THE LAST DITCH An Englishman returned after twenty years abroad blogs about liberty in Britain
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October 2006

September 2006

BBC NEWS | Talk about Newsnight | Comment on What's the point of the Green Party?

Link: BBC NEWS | Talk about Newsnight | Comment on What's the point of the Green Party?.

Newsnight's website has a forum discussion under the heading "What is the point of the Greens?". It remains to be seen if they will publish my contribution (below), but why don't you head over there and tell it like it is?

Continue reading "BBC NEWS | Talk about Newsnight | Comment on What's the point of the Green Party?" »


BBC facing a double inquiry into Top Gear presenter's jet-car crash - Law - Times Online

Link: BBC facing a double inquiry into Top Gear presenter's jet-car crash - Law - Times Online.

Modern Britain is a strange country. Richard Hammond was a grown man and an experienced driver. He chose to attempt the British land speed record in a drag car. This is an intrinsically dangerous activity (but one that any man I know would jump at the chance to try). Sadly, it went wrong and every petrolhead in the country is hoping he will make a full recovery. How can that be of any legitimate interest to the police? Richard is a free man who made a free choice. Of course, given the Nanny State "Health & Safety at Work" legislation, it is inevitable that an inspector will call on the BBC to investigate if they provided Richard with "a safe system of work." But the police? Have they nothing better to do?


Police deny De Menezes safety charge | Top News | Reuters.co.uk

Link: Police deny De Menezes safety charge | Top News | Reuters.co.uk.

The Metropolitan Police is unwise to defend the stupid "health & safety" charges in relation to the death of Jean-Charles de Menezes. Better to kill the story quickly and accept a fine and a slap on the wrist than to drag it out for weeks or months.

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BBC blames US for Iranian Air Crashes - Again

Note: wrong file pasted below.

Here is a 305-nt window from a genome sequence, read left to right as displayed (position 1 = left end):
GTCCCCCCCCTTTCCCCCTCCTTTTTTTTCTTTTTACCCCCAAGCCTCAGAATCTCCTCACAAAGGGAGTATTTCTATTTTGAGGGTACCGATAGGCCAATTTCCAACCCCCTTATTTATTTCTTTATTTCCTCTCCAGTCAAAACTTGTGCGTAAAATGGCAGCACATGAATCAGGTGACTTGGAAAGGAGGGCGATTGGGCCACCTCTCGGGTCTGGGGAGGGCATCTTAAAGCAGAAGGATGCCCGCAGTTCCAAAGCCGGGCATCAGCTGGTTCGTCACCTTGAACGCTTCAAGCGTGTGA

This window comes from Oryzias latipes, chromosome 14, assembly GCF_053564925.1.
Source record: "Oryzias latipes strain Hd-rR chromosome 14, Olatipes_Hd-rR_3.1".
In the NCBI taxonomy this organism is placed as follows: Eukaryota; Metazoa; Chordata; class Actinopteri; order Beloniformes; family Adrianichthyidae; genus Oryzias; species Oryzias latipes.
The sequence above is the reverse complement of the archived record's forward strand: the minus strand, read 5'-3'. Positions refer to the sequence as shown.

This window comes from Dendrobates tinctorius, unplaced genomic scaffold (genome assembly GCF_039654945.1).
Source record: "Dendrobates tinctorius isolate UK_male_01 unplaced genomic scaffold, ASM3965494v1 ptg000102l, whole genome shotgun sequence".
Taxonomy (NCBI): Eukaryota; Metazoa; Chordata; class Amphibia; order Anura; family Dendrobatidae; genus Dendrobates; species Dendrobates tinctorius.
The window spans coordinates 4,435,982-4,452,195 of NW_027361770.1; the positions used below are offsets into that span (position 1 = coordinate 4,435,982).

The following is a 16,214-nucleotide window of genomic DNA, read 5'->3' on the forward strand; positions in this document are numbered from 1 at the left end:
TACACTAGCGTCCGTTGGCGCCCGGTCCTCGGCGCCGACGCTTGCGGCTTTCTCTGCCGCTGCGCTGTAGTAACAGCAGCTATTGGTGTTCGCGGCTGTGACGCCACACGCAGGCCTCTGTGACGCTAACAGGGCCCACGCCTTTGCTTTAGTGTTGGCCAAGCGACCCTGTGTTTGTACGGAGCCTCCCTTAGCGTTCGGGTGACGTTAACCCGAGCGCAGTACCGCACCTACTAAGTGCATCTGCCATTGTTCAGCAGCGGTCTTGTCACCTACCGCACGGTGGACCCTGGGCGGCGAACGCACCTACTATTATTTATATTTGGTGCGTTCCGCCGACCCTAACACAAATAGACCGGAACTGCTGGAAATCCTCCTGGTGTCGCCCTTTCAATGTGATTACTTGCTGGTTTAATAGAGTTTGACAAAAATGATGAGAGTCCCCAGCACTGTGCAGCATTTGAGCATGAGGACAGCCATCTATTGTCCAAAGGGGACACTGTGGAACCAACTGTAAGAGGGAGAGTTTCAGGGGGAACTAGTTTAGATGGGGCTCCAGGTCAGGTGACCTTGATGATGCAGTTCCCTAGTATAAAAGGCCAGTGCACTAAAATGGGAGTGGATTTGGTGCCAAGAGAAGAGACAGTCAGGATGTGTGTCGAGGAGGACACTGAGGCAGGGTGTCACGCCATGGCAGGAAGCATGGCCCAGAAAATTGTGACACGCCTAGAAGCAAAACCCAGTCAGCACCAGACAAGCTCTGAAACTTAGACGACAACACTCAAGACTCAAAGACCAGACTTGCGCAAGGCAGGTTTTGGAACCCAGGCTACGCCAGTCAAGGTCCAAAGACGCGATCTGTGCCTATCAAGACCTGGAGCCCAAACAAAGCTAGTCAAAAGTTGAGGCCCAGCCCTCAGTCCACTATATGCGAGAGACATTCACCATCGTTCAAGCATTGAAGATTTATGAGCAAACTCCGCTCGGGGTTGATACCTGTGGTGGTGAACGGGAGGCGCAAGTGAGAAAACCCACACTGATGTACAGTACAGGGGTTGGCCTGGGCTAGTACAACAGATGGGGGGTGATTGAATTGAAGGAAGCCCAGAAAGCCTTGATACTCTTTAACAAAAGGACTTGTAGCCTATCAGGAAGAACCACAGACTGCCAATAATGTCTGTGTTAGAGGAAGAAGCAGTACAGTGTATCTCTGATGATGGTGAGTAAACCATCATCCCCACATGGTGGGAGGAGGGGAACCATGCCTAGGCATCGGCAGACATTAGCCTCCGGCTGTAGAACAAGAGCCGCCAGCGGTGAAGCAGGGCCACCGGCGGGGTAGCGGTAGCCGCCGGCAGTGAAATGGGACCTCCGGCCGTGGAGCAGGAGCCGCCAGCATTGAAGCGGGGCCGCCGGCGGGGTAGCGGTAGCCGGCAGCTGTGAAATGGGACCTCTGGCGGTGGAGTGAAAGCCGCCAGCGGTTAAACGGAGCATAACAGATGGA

Link: Drinking From Home: BBC blames US for Iranian Air Crashes - Again

Drinking from home is doing good work in identifying particular examples of BBC bias, in this case the BBC’s Tehran correspondent, Frances Harrison, trying to blame an aviation accident in Iran on US sanctions. It's as ludicrous a claim as one can imagine. Iran is an oil-rich nation capable of running a nuclear weapons power programme. If it wants to maintain its planes properly, it clearly can.

The BBC pulled the offending article from its website, but is now repeating the claim elsewhere. I find it hard to answer the all-important question cui bono? It's easy to denounce the BBC as biased, or as a tool of the Government which collects the special tax to fund it. But how does it benefit the BBC or any of its correspondents to be biased, not just against a particular political viewpoint, but against Western civilisation itself? Any theories?


SocietyGuardian.co.uk | Society | Ministers move to stop 'safe' convictions of criminals being quashed on appeal

Link: SocietyGuardian.co.uk | Society | Ministers move to stop 'safe' convictions of criminals being quashed on appeal.

Once again, John Reid talks of "rebalancing in favour of the victim". Yet, like it or not, the "victim" is not part of the trial process. It is vile spin to identify the prosecution with the victim. The prosecution is there efficiently and ethically to present the evidence against an accused, just as the defence is there to present the evidence for. This dishonest phrase, so beloved by Blair, Blunkett and Reid, is code for "favouring the prosecution."

The idea of preventing an appeal court quashing a conviction "on a technicality" appeals to the man in the street. However, when he finds himself under arrest (and with one new crime a day being created, it is when not if) he might be glad to have the police work in the knowledge that, if they don't follow the proper procedures, they may be wasting their time.

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CNN.com - Blair wife quizzed on pretend slap - Sep 17, 2006

Link: CNN.com - Blair wife quizzed on pretend slap - Sep 17, 2006.

A shopkeeper makes a citizen's arrest of a thief on a Saturday afternoon. She calls the police and they say the earliest they can attend to take a statement is next Wednesday. "What shall I do with him?" she asks. "You must let him go" says the policeman on the phone. True story, as told to my wife by the shopkeeper in our home city, a Labour stronghold in the North.

A social worker calls the police in Scotland and several officers high tail it across town to interview Cherie Blair. It would be funny that she should have fallen victim to the busybody culture that is at the heart of New Labour, were it not for the fact that had it been you or me, it would not have been so easily laughed off.